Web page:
Vogue Pattern 2923 Donna Karan Jacket

I enjoy Donna Karan designs and I imagined this jacket would look good with either dress pants and jeans.  I made two fitting shells before cutting into my fashion fabric.  Even so I was disappointed in the turnout.  Here is the link so you can see the pattern.  I see that they now offer it on clearance so maybe it is being fazed out. 

http://voguepatterns.mccall.com/search-pages-633.php?search_term=2923

Pros: The style of the jacket is cute and spunky.  It could be artsy or a bit more formal for work.

Cons: Applying the ruffle collar is tricky and the pattern instructions don’t cut it with all of the pitfall possibilities of seaming a woolen bias ruffle. 

Some Assembly Required:  I am disappointed because the collar was troublesome to finish.  The pattern instructions could have been better diagramed.  For awhile I was nonplussed as to how to handle the piece marked “contrast”.  Like the jacket pictured on the pattern envelope both of my collar pieces were cut of the same fabric and would not actually contrast with anything as would say two different collar pieces in two different colors.  The illustrations never really show the “contrast” piece in relation to the main piece so I was left to assume that they meant the second collar piece.  It is a small thing but it did waste some of my already restricted sewing time trying to figure out the instruction diagrams.

The collar ruined the whole jacket!  Now I am out a wardrobe piece I could use, have wasted money on quality fabric, and wasted a lot of time.   This kind of thing makes me despair of ever sewing really well.   In a nutshell here is what happened to the finished collar. ( I would include a photo but the jacket is of such dark fabric that none of the pictures came out clear enough.)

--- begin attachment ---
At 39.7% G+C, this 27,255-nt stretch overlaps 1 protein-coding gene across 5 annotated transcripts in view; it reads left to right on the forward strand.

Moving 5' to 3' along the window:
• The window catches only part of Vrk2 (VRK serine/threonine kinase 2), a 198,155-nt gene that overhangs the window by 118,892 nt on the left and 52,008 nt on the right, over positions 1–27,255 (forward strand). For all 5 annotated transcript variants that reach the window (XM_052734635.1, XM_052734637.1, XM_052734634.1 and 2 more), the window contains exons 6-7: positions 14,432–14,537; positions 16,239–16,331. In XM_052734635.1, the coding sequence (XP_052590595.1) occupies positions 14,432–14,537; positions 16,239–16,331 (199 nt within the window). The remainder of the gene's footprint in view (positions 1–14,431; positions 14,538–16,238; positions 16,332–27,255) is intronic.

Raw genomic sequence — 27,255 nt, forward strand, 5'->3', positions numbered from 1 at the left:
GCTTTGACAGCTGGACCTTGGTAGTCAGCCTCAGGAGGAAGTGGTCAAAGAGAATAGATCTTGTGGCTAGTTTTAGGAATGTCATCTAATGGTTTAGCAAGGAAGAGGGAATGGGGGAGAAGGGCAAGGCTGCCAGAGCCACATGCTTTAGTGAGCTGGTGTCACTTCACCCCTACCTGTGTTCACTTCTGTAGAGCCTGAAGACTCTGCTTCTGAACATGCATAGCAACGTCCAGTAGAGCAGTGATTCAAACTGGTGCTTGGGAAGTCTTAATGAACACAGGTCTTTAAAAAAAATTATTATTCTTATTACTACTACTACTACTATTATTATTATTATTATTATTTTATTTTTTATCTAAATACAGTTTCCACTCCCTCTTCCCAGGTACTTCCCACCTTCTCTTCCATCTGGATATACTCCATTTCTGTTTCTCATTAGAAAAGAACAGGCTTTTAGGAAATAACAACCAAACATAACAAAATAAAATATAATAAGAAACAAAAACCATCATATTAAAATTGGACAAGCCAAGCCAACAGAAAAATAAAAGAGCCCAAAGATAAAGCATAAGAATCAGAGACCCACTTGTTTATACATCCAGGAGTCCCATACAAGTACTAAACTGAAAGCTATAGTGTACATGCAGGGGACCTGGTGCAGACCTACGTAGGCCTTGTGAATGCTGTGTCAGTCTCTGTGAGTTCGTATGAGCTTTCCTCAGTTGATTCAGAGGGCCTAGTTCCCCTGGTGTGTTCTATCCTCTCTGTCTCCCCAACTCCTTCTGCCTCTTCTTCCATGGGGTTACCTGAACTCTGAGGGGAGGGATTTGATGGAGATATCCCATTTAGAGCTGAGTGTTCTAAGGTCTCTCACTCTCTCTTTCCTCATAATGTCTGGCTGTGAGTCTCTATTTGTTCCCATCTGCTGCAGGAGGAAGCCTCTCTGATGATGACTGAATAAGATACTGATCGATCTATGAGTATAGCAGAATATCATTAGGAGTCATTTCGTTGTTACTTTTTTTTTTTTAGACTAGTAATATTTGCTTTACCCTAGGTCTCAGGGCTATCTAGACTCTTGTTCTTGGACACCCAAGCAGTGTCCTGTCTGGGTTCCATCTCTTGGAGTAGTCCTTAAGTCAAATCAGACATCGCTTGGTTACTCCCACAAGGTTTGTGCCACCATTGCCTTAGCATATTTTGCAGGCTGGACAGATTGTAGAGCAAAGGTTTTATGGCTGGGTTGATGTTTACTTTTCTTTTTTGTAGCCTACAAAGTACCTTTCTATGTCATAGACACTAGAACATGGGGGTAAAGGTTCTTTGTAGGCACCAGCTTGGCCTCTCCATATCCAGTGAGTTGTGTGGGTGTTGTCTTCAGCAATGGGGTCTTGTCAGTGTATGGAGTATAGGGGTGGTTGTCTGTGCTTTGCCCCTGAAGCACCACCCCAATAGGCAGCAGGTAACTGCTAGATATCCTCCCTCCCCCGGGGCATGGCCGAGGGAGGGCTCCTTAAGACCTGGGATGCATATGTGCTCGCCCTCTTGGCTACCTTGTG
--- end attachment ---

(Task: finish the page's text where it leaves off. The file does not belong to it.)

• The collar is wavy, floppy and sloppy, not intentionally jaunty and ruffly. 
  • The bottom left front corner juts out a bit funny which no amount of notching the seam has helped.

I’m sure the pattern companies will say I lacked skill which I most certainly do, but I felt as an intermediate sewer and their target consumer that they could have provided more instruction on what they must have known was a difficult collar to construct well.

Fabric : I choose a lightweight soft wool blend with some drape because I knew it would hide any topstitching errors in the flat felled seams and I imagined the collar would look better with some drape.  I love the fabric and find it very forgiving and nice-looking when seamed.  Though my fabric choice was listed as a recommendation on the pattern envelope it still doesn’t look quite fitting.  The jacket on the pattern cover actually looks to be of a stiffer fabric.

Finetuning:

  • In hindsight I would cut back the collar to a 3/8th seam because 5/8ths was just too big as I went around the tight curves. 
  • I would choose a stiffer fabric and construct a muslin down to the finish details because that is where I was most challenged. 
  • Since the sleeve is two pieces and I require an extensive alteration to accomodate both sloping shoulders and a large upper arm I should have just used the muslin as the pattern instead of trying to unsuccessfully transfer the changes to the paper.

Will I Sew It Again?  Probably not.  I think my result is a amateurish and definitely doesn’t look store-bought. I should start on a simpler jacket for beginning tailoring.  Since the pattern directions are giving the traditional approach where a serger is not assumed the home sewer isn’t given any professional pointers on what is actually a quite tricky collar application. 

My husband says it looks like I slept in it.  I am a bit bummed.

Advice to Others: If you love this pattern I suggest you make a fitting muslin from start to finish and get that practice under your belt.  Also you may want to make a mini-ruffle and attach it to a square of fabric to see if your chosen fabric has enough body to work successfully as a large ruffled collar.

Overall: Style – Terrific,  Results-Dorky and Homemade Looking

Next Post: Thursday, February 11, 2010; Dum-Dum-Da-Dum: Marrying Thread to Fabric

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